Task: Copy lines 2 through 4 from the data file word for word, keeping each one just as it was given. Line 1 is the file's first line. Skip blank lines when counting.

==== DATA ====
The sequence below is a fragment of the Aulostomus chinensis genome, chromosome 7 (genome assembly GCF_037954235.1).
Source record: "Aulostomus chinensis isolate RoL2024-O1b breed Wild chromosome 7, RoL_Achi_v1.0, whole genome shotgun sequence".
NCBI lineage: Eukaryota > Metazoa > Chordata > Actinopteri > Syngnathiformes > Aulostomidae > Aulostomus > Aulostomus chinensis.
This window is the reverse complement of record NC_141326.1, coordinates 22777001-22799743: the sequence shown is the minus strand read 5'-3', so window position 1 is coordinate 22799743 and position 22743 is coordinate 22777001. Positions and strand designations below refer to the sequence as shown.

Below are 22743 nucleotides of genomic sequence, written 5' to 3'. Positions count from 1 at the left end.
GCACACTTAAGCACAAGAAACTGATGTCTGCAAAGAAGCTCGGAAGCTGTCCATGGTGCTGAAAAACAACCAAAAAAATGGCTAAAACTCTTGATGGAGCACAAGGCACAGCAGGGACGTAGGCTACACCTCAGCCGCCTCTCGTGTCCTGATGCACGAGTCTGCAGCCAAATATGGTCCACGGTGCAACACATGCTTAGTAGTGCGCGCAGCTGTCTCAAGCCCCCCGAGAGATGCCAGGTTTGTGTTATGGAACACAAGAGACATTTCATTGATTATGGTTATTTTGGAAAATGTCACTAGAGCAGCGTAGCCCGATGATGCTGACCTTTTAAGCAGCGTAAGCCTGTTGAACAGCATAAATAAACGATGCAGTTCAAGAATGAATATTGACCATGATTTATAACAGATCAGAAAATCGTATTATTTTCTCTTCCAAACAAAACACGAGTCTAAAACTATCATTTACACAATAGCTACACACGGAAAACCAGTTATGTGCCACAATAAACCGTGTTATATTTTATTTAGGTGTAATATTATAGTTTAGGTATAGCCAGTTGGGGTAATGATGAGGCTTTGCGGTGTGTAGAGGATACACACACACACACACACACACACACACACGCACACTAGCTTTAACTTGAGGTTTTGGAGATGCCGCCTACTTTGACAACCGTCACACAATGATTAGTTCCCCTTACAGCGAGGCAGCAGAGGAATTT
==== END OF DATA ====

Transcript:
Source record: "Aulostomus chinensis isolate RoL2024-O1b breed Wild chromosome 7, RoL_Achi_v1.0, whole genome shotgun sequence".
NCBI lineage: Eukaryota > Metazoa > Chordata > Actinopteri > Syngnathiformes > Aulostomidae > Aulostomus > Aulostomus chinensis.
This window is the reverse complement of record NC_141326.1, coordinates 22777001-22799743: the sequence shown is the minus strand read 5'-3', so window position 1 is coordinate 22799743 and position 22743 is coordinate 22777001. Positions and strand designations below refer to the sequence as shown.